The key takeaway from Gara, as he discussed in his talk at IDF, is around the concept of workload acceleration. This is certainly not a new concept; in fact, it has been a part of processor evolution since the beginning (recall that things like floating point units were once thought of as accelerators before being integrated and ubiquitous). For Intel, this has evolved over time, up to current examples like the Xeon Phi, which integrates high-throughput components that make it optimized for key workloads in HPC. The point is, the FPGA element is a next step toward workload acceleration—one that has a diverse array of possibilities market-wise. Among these areas are the hyperscale and cloud segments, which might be poised to become the great proving grounds for Intel and Altera’s FPGA experiment in acceleration at both the application and node levels.
Fast Packets for Big Clouds
It is not easy at this point to discern how the large cloud providers are looking at the potential for FPGAs, although it is safe to say they are likely well aware of the acceleration it can play in diverse workloads in machine learning and other applications, but also on the node. For instance, we have long been aware of Microsoft’s attention to FPGAs, particularly with the use of the acceleration on their Bing search engine. However, not long ago, the Microsoft’s CTO for the Azure group, Mark Russinovich discussed how Azure could leverage smart NICs with FPGAs to boost packet processing.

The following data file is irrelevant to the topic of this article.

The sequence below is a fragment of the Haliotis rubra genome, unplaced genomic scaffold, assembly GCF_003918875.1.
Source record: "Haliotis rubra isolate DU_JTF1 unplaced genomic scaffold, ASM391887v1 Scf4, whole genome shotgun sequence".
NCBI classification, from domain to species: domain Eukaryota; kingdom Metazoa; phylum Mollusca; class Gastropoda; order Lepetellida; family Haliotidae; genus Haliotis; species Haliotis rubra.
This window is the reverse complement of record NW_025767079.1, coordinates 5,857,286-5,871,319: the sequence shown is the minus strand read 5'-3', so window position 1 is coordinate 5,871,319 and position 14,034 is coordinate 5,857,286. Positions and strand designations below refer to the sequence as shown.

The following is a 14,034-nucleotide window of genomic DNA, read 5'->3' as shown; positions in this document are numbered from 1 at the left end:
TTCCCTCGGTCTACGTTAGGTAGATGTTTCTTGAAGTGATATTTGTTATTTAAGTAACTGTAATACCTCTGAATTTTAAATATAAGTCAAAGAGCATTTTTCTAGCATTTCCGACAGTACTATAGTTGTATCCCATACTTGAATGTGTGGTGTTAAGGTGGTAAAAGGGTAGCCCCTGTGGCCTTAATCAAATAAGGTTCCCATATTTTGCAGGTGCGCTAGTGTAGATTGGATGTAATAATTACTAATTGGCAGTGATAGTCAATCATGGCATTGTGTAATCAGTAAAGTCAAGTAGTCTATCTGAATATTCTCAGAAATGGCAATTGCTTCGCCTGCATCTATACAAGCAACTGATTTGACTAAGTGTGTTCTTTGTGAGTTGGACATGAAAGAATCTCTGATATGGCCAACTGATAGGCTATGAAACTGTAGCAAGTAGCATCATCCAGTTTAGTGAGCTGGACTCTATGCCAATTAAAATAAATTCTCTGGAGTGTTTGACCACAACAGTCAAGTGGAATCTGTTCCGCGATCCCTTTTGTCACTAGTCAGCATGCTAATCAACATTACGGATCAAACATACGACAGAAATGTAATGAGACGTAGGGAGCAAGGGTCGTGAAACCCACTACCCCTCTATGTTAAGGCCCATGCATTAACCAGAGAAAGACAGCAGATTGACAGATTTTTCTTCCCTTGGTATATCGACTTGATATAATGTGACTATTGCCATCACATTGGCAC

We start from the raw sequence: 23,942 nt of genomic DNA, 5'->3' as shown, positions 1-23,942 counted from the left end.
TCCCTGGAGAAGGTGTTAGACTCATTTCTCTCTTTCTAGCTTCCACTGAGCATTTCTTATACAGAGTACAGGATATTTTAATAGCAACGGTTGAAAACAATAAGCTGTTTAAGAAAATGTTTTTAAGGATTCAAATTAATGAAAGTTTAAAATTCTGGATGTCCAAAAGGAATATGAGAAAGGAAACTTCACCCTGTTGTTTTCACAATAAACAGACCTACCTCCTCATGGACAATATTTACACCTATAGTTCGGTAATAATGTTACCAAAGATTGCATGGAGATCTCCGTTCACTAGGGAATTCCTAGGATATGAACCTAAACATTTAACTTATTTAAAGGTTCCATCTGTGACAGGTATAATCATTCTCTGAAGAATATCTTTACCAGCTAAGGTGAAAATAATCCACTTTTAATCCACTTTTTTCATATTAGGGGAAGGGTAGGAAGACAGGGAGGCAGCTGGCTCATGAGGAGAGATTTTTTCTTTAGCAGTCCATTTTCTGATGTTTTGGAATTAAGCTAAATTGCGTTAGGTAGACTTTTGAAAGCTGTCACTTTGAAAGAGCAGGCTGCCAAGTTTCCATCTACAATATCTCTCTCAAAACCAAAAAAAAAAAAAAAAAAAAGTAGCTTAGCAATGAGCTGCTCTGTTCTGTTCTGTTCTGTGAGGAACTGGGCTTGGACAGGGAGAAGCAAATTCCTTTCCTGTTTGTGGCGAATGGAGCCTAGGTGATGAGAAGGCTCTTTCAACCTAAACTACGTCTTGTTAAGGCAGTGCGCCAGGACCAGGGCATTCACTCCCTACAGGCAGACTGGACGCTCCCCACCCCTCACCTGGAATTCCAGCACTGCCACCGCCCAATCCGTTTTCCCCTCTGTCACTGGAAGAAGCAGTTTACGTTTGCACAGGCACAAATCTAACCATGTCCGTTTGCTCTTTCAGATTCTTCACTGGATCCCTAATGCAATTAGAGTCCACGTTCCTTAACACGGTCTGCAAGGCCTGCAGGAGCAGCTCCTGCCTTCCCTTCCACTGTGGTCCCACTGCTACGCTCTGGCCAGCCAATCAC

As Russinovich said in June at the Open Networking Summit, perhaps tellingly in terms of directions for other large cloud providers, “scaling up to 40 Gbs and beyond requires significant computation for packet processing. To help us scale up without consuming CPU cycles that can otherwise be made available for customer VMs, Microsoft is building network interface controller (NIC) offloads on Azure SmartNICs.” The cloud CTO says that although FPGAs have not yet been widely used as compute accelerators in servers, his team is actively using them to “enable rapid scale with the programmability of SDN and the performance of dedicated hardware is unique in the industry.”
The key for large cloud providers, and of course, for general purpose users elsewhere is going to be programmability, portability, and flexibility. These aren’t terms that one would naturally choose to pull to describe FPGAs, but this is where Intel (through its own chip business and HDL experiences) has worked for years while Altera spent its own toiling away at many of the same problems.
Of course, cloud providers alone are not the sole recipients of developments on the FPGA and accelerator fronts. Both Gara and Stickland referenced a number of application areas in high frequency trading, scientific computing, network compression, storage cryptography, media transcoding and other areas of future focal points for development, fed in part by a range of existing tools—from Intel’s Data Plane Development Kit to its QuickAssist tools for hardware-based acceleration of the encryption and compression sides.
Central to the talk today was Altera’s Mike Strickland’s overview of something new and interesting around beefing up the programming approaches for FPGAs via an OpenCL to HDL converter. On that note, and if you pop up to the slide above, it is apparent that the programming environment is evolving. As we have already described in the past, there is an OpenCL compiler that handles a great deal of the heavy lifting on the backend, which Strickland says will let FPGAs open to a broader base beyond OpenCL, including OpenMP. “Some of our users are comfortable writing the HDL blocks and they can still do that now, but mix and match that with OpenCL (and eventually OpenMP) kernels. There is a new flexibility here.”